Some would argue that to do so may support similar claims by China and Russia. I would counter that their gains would be negligible in comparison with the Chinese and Russian loss of a strategic waterway. Apart from the waters south of the Severnaya Zemlya, the Russian claims are generally along the coast. The Chinese claims are also alongside its coast and would not likely impede freedom of navigation, except maybe for the Xisha Islands, which are disputed. Soon enough the polar route, which goes directly over the North Pole, will be the preferred route with the continued disappearance of ice. By formalizing the recognition of Canada’s straight baseline method the United States would contribute significantly to its 2019 Department of Defense (DoD) Arctic strategy, which calls for “a secure and stable region where U.S. national interests are safeguarded, the homeland is protected, and nations address shared challenges cooperatively.” The national security of the U.S. would be better served by the waters of the Arctic Archipelago being part of the internal waters of Canada.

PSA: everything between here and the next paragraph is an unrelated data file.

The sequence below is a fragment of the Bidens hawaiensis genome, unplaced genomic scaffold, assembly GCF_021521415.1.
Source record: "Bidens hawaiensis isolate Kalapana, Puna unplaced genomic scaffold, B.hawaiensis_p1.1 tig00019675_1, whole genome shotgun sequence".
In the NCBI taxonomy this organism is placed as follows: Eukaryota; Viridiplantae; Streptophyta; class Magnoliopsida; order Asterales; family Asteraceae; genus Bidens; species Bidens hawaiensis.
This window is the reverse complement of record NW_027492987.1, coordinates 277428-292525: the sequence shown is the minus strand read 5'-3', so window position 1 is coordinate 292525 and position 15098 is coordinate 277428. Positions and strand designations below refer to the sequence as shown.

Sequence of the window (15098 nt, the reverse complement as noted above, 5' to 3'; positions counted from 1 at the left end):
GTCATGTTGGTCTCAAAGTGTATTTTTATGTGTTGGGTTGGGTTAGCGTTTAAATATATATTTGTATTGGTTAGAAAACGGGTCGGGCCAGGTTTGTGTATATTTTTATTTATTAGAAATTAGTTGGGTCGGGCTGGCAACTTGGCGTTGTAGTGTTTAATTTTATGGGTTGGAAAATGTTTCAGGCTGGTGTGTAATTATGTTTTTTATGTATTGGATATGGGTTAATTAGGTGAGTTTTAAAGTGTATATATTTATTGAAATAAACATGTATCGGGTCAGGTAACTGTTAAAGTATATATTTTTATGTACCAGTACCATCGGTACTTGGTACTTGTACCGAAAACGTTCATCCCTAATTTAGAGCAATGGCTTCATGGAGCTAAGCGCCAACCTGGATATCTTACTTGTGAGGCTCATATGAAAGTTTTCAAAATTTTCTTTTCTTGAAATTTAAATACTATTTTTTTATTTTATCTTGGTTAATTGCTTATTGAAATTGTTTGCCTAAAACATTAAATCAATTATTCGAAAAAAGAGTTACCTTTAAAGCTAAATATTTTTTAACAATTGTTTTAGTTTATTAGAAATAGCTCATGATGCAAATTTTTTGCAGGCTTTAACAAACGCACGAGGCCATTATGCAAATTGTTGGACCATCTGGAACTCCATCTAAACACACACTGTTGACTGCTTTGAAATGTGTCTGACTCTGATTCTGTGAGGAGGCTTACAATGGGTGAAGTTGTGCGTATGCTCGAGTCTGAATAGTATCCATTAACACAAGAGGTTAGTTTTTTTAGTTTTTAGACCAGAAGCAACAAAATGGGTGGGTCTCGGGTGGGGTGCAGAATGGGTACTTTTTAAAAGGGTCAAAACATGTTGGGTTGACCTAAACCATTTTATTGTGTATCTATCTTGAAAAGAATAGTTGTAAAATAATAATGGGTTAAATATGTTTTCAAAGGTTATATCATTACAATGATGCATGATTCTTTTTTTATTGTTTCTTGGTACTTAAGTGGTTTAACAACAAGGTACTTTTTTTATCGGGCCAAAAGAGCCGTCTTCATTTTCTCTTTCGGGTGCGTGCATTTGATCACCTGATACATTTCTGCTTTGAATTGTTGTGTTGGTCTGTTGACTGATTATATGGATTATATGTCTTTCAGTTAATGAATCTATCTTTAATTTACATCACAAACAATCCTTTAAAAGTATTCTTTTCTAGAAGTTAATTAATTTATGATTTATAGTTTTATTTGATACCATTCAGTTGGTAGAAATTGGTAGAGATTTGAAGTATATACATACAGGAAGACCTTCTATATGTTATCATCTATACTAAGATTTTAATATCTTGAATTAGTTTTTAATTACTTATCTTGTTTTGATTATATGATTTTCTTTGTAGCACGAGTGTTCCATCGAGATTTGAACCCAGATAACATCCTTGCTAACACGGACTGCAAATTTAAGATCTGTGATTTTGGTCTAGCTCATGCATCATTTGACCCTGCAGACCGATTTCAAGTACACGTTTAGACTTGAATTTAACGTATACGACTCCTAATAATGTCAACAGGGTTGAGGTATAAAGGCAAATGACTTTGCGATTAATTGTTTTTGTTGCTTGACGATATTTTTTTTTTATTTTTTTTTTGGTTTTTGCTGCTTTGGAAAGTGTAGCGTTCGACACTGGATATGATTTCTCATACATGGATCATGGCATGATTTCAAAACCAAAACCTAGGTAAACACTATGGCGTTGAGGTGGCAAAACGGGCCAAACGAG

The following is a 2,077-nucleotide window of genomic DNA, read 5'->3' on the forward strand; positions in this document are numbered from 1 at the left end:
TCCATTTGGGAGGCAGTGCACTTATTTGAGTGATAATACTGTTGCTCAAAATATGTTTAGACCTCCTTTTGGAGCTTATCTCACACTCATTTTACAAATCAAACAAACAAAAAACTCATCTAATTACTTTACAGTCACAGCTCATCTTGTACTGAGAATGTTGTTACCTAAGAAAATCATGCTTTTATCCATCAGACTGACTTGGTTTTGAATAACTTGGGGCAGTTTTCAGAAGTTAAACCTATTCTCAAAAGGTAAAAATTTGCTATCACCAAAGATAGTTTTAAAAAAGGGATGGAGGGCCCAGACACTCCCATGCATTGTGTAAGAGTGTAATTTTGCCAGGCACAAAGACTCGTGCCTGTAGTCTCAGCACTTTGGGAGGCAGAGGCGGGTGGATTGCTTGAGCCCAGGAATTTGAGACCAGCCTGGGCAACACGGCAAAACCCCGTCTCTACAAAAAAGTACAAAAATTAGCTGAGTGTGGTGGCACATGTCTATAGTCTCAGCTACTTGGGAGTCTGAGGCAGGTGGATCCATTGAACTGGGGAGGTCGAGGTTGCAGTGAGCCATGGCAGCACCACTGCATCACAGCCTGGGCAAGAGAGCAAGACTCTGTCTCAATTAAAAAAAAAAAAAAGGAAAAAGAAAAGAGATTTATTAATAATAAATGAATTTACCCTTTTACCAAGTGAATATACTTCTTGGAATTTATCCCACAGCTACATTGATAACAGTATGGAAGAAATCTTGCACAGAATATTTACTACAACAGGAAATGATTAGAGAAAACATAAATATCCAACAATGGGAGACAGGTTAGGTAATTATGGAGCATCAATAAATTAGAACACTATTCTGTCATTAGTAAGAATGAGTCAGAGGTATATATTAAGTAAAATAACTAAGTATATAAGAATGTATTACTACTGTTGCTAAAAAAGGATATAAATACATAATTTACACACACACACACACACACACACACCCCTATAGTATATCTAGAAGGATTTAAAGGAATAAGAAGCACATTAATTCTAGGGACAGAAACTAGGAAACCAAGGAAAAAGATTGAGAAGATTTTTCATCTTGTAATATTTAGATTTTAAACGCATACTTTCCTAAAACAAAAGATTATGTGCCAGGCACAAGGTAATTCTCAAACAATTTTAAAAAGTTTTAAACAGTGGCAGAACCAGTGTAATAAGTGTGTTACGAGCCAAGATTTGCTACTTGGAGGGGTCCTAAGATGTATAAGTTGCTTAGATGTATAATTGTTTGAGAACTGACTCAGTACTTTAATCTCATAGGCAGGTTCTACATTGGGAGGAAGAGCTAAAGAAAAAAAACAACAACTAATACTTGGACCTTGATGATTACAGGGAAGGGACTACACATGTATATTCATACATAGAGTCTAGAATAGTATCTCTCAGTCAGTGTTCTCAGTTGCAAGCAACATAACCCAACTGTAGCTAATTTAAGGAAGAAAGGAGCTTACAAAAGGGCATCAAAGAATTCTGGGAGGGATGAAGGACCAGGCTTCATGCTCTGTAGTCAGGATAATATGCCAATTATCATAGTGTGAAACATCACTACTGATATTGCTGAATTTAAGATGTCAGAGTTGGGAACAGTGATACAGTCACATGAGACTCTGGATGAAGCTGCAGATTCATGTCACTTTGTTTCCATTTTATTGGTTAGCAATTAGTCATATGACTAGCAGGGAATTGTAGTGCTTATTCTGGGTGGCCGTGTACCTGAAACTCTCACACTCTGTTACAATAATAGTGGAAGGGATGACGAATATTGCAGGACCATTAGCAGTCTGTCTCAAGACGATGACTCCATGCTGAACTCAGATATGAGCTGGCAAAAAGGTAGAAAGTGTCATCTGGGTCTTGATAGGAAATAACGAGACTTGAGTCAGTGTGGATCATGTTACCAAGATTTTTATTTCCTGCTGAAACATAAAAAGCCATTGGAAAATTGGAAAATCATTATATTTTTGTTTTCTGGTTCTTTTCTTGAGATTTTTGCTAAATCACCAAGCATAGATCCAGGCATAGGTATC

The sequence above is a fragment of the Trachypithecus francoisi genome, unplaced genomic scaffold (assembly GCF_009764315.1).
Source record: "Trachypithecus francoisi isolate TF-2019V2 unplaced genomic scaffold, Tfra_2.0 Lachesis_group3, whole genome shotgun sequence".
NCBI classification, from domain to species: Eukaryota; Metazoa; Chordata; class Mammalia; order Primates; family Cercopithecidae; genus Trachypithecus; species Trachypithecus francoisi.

Retired Colonel Pierre Leblanc is a former commander of Joint Task Force North and president of Arctic Security Consultants. This article first appeared in The Hill Times and is reproduced here in an abbreviated form.
The opinions expressed herein are the author's and not necessarily those of The Maritime Executive.